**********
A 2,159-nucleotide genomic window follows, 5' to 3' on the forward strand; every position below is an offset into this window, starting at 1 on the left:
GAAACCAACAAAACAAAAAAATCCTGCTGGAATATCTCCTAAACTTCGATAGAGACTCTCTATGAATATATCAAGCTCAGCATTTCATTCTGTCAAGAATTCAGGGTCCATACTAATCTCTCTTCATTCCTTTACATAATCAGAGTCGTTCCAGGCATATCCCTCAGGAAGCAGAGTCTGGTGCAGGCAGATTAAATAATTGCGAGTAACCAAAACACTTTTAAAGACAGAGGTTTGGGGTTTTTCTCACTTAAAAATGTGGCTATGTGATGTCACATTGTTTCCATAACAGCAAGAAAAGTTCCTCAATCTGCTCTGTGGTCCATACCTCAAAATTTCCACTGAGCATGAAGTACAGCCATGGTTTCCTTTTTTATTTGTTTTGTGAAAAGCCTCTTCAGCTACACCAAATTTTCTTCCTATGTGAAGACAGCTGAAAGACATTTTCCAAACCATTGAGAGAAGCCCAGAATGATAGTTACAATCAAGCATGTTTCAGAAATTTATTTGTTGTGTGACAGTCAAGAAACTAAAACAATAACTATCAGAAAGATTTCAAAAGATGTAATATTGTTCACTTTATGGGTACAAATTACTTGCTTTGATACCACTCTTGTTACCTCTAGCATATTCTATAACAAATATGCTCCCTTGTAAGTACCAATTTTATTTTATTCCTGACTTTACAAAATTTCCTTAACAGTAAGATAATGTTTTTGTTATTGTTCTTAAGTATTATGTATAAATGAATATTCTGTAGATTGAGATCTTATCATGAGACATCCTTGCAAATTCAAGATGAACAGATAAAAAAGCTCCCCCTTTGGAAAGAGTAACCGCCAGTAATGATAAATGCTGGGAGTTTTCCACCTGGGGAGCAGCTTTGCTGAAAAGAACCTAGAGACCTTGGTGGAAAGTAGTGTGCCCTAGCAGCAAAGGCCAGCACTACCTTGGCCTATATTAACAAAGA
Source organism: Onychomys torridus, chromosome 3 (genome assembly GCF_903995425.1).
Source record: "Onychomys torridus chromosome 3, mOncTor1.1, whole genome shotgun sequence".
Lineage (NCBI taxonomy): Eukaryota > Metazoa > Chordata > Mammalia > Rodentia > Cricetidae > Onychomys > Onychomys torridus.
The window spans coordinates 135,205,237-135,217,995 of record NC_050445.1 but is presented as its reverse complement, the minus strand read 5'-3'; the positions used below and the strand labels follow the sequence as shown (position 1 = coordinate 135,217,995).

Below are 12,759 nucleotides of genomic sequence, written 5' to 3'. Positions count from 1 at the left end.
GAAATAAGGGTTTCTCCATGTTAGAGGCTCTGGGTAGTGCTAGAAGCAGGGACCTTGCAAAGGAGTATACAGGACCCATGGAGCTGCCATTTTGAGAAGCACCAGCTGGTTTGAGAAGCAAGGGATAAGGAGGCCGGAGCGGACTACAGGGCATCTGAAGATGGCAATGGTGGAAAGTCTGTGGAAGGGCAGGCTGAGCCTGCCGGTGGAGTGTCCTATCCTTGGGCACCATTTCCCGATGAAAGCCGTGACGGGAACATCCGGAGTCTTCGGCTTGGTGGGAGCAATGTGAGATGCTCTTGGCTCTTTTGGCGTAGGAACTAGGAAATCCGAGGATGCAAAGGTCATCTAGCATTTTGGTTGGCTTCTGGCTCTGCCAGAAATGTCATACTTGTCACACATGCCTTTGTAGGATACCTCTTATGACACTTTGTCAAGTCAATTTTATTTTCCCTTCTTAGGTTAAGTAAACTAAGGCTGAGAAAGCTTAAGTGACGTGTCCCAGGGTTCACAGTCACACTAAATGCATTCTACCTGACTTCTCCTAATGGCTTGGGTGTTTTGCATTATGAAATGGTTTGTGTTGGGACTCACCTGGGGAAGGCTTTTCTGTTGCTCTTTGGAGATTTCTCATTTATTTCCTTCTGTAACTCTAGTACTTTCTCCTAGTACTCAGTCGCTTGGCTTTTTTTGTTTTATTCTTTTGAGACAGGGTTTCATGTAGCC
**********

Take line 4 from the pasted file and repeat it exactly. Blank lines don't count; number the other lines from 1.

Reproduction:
Source record: "Onychomys torridus chromosome 3, mOncTor1.1, whole genome shotgun sequence".